In 2018 I was the lucky recipient of the Iolanthe Trust Midwifery Research Fellowship. This award enabled me to take time out of working so I could complete my PhD. Prior to being awarded the fellowship I was undertaking my PhD whilst working as a volunteer midwife in Uganda for a UK based charity. This role saw me working clinically for three and a half days a week, teaching on the Bachelor of Midwifery degree at the local university in Fort Portal and supervising UK midwifery students on their elective placements.
Given the rising threat that antibiotic resistance poses to the health of the global population it is important to ensure antibiotics are being used effectively across the world. My PhD has used an action research methodology to explore the understanding midwives in the Kabarole District of Uganda have about antibiotic resistance and what influences their antibiotic prescribing practices. Using this knowledge we have worked together to design training sessions for midwives about antibiotic resistance and appropriate antibiotic prescribing across four healthcare facilities. Results have been promising with a reduction in the amount of antibiotics being prescribed for non-bacterial infections and an increased adherence to antibiotic prescribing guidelines across three of the sites.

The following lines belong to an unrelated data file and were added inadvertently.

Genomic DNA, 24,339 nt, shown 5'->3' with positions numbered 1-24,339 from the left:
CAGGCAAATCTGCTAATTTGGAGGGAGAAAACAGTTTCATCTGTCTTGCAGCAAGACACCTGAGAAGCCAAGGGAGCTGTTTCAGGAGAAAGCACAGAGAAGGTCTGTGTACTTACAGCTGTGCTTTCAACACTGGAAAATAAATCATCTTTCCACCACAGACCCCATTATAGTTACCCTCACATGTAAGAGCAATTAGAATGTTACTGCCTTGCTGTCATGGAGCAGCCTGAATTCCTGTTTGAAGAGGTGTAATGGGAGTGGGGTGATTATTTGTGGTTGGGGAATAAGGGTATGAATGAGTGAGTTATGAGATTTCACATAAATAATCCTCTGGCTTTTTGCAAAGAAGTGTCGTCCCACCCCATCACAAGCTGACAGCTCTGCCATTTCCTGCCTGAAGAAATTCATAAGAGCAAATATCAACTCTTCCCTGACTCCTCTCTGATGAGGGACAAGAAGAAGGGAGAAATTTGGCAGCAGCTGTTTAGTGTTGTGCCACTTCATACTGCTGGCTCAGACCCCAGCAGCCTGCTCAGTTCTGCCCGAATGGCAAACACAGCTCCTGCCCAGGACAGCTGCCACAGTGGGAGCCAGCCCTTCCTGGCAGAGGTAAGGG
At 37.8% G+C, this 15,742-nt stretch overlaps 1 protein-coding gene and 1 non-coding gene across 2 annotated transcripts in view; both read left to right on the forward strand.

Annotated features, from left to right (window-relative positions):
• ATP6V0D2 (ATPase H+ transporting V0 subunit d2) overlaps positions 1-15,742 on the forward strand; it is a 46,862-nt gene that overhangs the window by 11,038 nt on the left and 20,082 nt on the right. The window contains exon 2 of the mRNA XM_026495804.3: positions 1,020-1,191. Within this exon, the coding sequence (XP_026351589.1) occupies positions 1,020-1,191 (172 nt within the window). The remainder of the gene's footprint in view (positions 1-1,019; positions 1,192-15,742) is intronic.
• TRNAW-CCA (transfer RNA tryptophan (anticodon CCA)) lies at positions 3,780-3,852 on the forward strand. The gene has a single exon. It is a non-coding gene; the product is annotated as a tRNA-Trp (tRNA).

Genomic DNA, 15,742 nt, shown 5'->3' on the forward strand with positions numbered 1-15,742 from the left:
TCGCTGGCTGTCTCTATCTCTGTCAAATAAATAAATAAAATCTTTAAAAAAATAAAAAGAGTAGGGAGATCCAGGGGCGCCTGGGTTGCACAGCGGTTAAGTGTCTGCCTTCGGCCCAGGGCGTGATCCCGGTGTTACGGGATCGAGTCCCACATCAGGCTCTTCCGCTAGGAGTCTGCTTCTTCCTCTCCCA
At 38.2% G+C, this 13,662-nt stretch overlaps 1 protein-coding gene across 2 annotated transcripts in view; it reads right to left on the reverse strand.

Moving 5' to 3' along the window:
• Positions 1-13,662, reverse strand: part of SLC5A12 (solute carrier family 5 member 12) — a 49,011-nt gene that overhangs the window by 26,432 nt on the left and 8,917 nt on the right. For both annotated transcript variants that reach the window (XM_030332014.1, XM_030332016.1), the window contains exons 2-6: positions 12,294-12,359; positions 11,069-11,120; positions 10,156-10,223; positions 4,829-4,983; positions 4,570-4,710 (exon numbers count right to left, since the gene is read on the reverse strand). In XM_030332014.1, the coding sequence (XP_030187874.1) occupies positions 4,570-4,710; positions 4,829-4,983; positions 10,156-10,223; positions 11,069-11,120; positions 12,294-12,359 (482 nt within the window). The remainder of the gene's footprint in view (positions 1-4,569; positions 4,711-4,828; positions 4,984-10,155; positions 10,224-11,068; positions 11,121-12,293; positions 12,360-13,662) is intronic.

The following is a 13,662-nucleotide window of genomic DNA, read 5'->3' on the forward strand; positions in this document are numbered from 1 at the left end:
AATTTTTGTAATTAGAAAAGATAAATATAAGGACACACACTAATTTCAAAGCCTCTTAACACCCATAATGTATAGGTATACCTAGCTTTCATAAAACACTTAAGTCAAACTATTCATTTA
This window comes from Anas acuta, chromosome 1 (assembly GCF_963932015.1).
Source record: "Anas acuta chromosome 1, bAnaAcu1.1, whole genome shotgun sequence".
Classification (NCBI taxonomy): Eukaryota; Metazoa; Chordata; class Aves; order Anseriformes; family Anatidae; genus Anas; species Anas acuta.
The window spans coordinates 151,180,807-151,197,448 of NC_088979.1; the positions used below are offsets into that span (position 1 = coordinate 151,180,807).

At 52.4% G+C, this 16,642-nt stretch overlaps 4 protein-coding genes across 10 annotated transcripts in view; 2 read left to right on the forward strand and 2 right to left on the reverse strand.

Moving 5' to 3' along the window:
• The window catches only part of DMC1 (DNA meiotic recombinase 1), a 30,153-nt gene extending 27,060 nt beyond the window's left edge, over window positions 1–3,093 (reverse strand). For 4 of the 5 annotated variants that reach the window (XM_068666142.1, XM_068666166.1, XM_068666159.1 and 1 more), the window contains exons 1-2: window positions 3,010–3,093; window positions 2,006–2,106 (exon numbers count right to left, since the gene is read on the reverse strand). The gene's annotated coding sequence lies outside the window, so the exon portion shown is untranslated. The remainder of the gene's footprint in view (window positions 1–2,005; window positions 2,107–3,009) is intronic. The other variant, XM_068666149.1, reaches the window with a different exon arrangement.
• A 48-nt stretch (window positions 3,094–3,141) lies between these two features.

I am extremely grateful to the IolantheTrust for giving me the opportunity to focus solely on my PhD writing by giving me financial support through the write-up process.
Joanne's PhD Thesis in available online: Providing an evidence base for antibiotic stewardship for midwives in the Kabarole District of Uganda: a modified action research study